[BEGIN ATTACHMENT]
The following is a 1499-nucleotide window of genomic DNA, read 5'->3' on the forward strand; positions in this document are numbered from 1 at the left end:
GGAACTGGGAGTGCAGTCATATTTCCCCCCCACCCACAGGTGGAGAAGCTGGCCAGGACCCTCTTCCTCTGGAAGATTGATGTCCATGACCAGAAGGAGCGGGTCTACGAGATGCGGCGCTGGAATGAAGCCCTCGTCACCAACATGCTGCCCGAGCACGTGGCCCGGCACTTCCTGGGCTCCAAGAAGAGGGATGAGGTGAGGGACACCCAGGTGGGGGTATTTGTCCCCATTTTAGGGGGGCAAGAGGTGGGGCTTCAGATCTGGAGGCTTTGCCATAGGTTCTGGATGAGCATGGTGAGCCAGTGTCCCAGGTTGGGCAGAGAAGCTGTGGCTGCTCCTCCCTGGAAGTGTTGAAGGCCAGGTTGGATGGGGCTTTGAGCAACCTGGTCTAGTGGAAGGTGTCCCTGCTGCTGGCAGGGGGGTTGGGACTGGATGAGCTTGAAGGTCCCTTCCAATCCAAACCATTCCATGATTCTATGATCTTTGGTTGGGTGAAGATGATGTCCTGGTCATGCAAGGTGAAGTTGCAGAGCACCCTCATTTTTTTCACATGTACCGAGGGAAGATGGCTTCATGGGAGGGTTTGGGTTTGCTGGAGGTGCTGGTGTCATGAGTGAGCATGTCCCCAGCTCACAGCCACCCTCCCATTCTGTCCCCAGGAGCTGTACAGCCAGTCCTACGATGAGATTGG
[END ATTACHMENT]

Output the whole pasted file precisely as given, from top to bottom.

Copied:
The following is a 1499-nucleotide window of genomic DNA, read 5'->3' on the forward strand; positions in this document are numbered from 1 at the left end:
GGAACTGGGAGTGCAGTCATATTTCCCCCCCACCCACAGGTGGAGAAGCTGGCCAGGACCCTCTTCCTCTGGAAGATTGATGTCCATGACCAGAAGGAGCGGGTCTACGAGATGCGGCGCTGGAATGAAGCCCTCGTCACCAACATGCTGCCCGAGCACGTGGCCCGGCACTTCCTGGGCTCCAAGAAGAGGGATGAGGTGAGGGACACCCAGGTGGGGGTATTTGTCCCCATTTTAGGGGGGCAAGAGGTGGGGCTTCAGATCTGGAGGCTTTGCCATAGGTTCTGGATGAGCATGGTGAGCCAGTGTCCCAGGTTGGGCAGAGAAGCTGTGGCTGCTCCTCCCTGGAAGTGTTGAAGGCCAGGTTGGATGGGGCTTTGAGCAACCTGGTCTAGTGGAAGGTGTCCCTGCTGCTGGCAGGGGGGTTGGGACTGGATGAGCTTGAAGGTCCCTTCCAATCCAAACCATTCCATGATTCTATGATCTTTGGTTGGGTGAAGATGATGTCCTGGTCATGCAAGGTGAAGTTGCAGAGCACCCTCATTTTTTTCACATGTACCGAGGGAAGATGGCTTCATGGGAGGGTTTGGGTTTGCTGGAGGTGCTGGTGTCATGAGTGAGCATGTCCCCAGCTCACAGCCACCCTCCCATTCTGTCCCCAGGAGCTGTACAGCCAGTCCTACGATGAGATTGG